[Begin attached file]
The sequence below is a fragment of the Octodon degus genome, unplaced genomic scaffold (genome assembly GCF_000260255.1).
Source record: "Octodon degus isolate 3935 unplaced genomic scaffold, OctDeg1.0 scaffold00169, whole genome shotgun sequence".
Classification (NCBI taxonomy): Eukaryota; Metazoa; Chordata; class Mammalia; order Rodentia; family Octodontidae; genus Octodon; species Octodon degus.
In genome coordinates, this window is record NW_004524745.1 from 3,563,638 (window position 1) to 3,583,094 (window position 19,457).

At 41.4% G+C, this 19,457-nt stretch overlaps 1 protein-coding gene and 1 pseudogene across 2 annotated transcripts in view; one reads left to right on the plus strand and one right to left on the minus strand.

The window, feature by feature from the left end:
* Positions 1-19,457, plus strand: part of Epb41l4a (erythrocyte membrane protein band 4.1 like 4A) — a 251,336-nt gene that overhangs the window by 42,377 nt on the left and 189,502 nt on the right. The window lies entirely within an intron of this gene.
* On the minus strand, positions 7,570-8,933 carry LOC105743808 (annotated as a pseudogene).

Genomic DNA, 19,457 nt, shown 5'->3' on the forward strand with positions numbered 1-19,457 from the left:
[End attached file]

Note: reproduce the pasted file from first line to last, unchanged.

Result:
The sequence below is a fragment of the Octodon degus genome, unplaced genomic scaffold (genome assembly GCF_000260255.1).
Source record: "Octodon degus isolate 3935 unplaced genomic scaffold, OctDeg1.0 scaffold00169, whole genome shotgun sequence".
Classification (NCBI taxonomy): Eukaryota; Metazoa; Chordata; class Mammalia; order Rodentia; family Octodontidae; genus Octodon; species Octodon degus.
In genome coordinates, this window is record NW_004524745.1 from 3,563,638 (window position 1) to 3,583,094 (window position 19,457).

At 41.4% G+C, this 19,457-nt stretch overlaps 1 protein-coding gene and 1 pseudogene across 2 annotated transcripts in view; one reads left to right on the plus strand and one right to left on the minus strand.

The window, feature by feature from the left end:
* Positions 1-19,457, plus strand: part of Epb41l4a (erythrocyte membrane protein band 4.1 like 4A) — a 251,336-nt gene that overhangs the window by 42,377 nt on the left and 189,502 nt on the right. The window lies entirely within an intron of this gene.
* On the minus strand, positions 7,570-8,933 carry LOC105743808 (annotated as a pseudogene).

Genomic DNA, 19,457 nt, shown 5'->3' on the forward strand with positions numbered 1-19,457 from the left: